Read More: No-Till Gardening {Everything You Need To Know}

9. Intercropping

Photo Credit: Envato Elements.

Maximize the best use of your garden beds by intercropping.

Intercropping (different from companion and succession planting) is where you grow one type of vegetable crop amongst a different variety. Sometimes, the specific types are chosen because they come to maturity at different times; thus, you’re maximizing space.

For example, planting radishes, a fast-growing crop, with something that grows slower, like peppers, or growing tomatoes with garlic.

10. Succession Planting

Photo Credit: Envato Elements.

Succession planting means planting another crop immediately after harvesting the first one. This is crucial for maximizing the productivity of small gardens.

Succession planting involves timing your plantings to ensure a continuous harvest throughout the growing season. You can maximize garden productivity and minimize wasted space by staggering sowings or transplants. For example, planting fast-maturing crops like lettuce or beans every few weeks ensures a steady fresh produce supply. Or follow your spring-sown carrots with a fall planting of carrots for maximum yields.

Learn more: The 12 Essential Steps to Self-Sufficiency in the Garden

11. Don’t Forget Perennials

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Perennials are incredible. Unlike annuals, which complete their life cycle in one season, perennials offer long-term benefits for the garden. They often require less maintenance and can provide continuous harvests for years to come. Popular perennial crops include asparagus, rhubarb, strawberries, and various herbs like thyme, oregano, and mint. By incorporating perennials into your garden, you can enjoy a reliable and sustainable source of fresh produce with minimal effort.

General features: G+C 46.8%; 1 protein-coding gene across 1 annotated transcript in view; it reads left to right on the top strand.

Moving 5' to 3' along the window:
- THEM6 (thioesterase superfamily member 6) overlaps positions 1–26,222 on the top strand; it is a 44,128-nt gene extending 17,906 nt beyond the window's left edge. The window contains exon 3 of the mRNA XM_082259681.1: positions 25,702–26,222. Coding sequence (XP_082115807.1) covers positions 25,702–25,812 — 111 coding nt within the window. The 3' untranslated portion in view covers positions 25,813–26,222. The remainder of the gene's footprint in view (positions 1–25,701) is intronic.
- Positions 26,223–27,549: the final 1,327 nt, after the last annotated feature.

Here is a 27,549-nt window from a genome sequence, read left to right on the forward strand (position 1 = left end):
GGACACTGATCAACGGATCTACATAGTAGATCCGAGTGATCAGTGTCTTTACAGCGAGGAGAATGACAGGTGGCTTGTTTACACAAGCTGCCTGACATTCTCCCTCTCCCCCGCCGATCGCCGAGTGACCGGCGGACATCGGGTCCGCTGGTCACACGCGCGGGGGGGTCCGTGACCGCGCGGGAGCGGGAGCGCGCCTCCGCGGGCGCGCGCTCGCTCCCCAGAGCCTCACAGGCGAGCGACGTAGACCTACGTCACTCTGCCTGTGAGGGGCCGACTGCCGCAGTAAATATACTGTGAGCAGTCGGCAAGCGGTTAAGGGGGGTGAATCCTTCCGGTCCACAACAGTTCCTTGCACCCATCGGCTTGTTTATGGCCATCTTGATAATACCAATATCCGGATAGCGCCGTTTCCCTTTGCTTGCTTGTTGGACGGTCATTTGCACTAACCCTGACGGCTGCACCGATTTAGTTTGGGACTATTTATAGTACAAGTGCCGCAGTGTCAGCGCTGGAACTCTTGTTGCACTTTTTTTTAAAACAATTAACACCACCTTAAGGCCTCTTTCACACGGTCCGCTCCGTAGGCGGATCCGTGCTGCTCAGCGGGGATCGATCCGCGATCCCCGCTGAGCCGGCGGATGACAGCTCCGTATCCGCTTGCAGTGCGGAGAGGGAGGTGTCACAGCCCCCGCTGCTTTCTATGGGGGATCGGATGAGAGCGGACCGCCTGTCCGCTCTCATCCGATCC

Many perennials are high-value and expensive crops like asparagus and berries.

Learn More: 19 Edible Perennials To Grow For Self-Sufficiency

Don’t Get Overwhelmed

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In the past, growing food wasn’t just a hobby—it was a necessity. Families had to plan meticulously, saving seeds, planting enough to sustain themselves, and preserving what they grew. Gardening wasn’t confined to a small patch in the backyard; it was an integral part of daily life, prioritized even above leisure activities.

Today, many of us lead busy lives, prioritizing parties and other pursuits over tending to our gardens. We rely on supermarkets for our food, often without considering its origins or the labor behind it. However, in many places, including my home country, gardening remains deeply ingrained in daily life. Even apartment dwellers often tend to sizable community gardens.

Upon arriving in this country, my mother was struck by the vast expanses of land around houses, contrasted with their barren yards. She marveled at the abundance of resources but was surprised by the lack of homegrown food. Yet, gardening here is often seen as a leisure activity for the privileged, rather than a vital aspect of culture or a means of combating food insecurity.

Regardless of our roles, we are all connected to agriculture. Whether as consumers or cultivators, we depend on it for our sustenance. Personally, I strive to be more involved, joining a growing movement of individuals reclaiming self-sufficiency and growing their own food. After all, agriculture isn’t just a sector of the economy—it’s a fundamental part of life, and I want to be an active participant in it.

That doesn’t mean anyone has to be 100% self-sufficient or do it all right away. Enjoy this process; it’s an incredible one full of lessons you will carry with you into other aspects of your life. Don’t let this turn into a source of constant stress or anxiety.

Take it slow; take it day by day and season by season.

Garden Myth-Busting

Photo Credit: Envato Elements.

Learn More: 18 Pervasive Gardening Myths Busted

Your Best Tomato Year Yet

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Learn More: 15 Secrets To Growing Killer Tomatoes This Season